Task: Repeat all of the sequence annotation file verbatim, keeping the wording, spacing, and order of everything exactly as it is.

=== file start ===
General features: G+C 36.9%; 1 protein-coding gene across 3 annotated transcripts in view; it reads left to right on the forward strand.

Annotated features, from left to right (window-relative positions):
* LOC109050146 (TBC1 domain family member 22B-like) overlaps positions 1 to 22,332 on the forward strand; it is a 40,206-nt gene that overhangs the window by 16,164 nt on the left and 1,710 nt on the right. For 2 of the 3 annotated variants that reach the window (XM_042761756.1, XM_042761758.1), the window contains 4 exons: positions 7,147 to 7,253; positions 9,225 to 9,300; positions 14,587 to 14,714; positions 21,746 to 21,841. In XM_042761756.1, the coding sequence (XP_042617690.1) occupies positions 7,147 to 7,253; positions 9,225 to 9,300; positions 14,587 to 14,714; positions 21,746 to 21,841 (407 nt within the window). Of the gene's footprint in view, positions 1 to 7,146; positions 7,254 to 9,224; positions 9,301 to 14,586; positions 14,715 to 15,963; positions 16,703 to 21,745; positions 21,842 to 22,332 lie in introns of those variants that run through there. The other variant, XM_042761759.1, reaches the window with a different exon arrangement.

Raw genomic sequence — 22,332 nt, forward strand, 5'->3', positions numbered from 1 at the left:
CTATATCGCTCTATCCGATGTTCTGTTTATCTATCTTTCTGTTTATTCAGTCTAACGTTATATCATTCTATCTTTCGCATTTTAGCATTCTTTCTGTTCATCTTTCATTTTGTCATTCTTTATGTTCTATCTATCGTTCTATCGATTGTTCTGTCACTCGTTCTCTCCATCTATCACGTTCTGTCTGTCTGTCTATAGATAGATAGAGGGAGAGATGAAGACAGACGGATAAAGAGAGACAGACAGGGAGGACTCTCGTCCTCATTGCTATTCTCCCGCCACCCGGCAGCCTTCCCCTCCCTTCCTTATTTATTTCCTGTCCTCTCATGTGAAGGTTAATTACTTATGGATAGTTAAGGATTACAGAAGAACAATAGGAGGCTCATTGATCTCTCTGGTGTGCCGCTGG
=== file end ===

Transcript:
General features: G+C 36.9%; 1 protein-coding gene across 3 annotated transcripts in view; it reads left to right on the forward strand.

Annotated features, from left to right (window-relative positions):
* LOC109050146 (TBC1 domain family member 22B-like) overlaps positions 1 to 22,332 on the forward strand; it is a 40,206-nt gene that overhangs the window by 16,164 nt on the left and 1,710 nt on the right. For 2 of the 3 annotated variants that reach the window (XM_042761756.1, XM_042761758.1), the window contains 4 exons: positions 7,147 to 7,253; positions 9,225 to 9,300; positions 14,587 to 14,714; positions 21,746 to 21,841. In XM_042761756.1, the coding sequence (XP_042617690.1) occupies positions 7,147 to 7,253; positions 9,225 to 9,300; positions 14,587 to 14,714; positions 21,746 to 21,841 (407 nt within the window). Of the gene's footprint in view, positions 1 to 7,146; positions 7,254 to 9,224; positions 9,301 to 14,586; positions 14,715 to 15,963; positions 16,703 to 21,745; positions 21,842 to 22,332 lie in introns of those variants that run through there. The other variant, XM_042761759.1, reaches the window with a different exon arrangement.

Raw genomic sequence — 22,332 nt, forward strand, 5'->3', positions numbered from 1 at the left:
CTATATCGCTCTATCCGATGTTCTGTTTATCTATCTTTCTGTTTATTCAGTCTAACGTTATATCATTCTATCTTTCGCATTTTAGCATTCTTTCTGTTCATCTTTCATTTTGTCATTCTTTATGTTCTATCTATCGTTCTATCGATTGTTCTGTCACTCGTTCTCTCCATCTATCACGTTCTGTCTGTCTGTCTATAGATAGATAGAGGGAGAGATGAAGACAGACGGATAAAGAGAGACAGACAGGGAGGACTCTCGTCCTCATTGCTATTCTCCCGCCACCCGGCAGCCTTCCCCTCCCTTCCTTATTTATTTCCTGTCCTCTCATGTGAAGGTTAATTACTTATGGATAGTTAAGGATTACAGAAGAACAATAGGAGGCTCATTGATCTCTCTGGTGTGCCGCTGG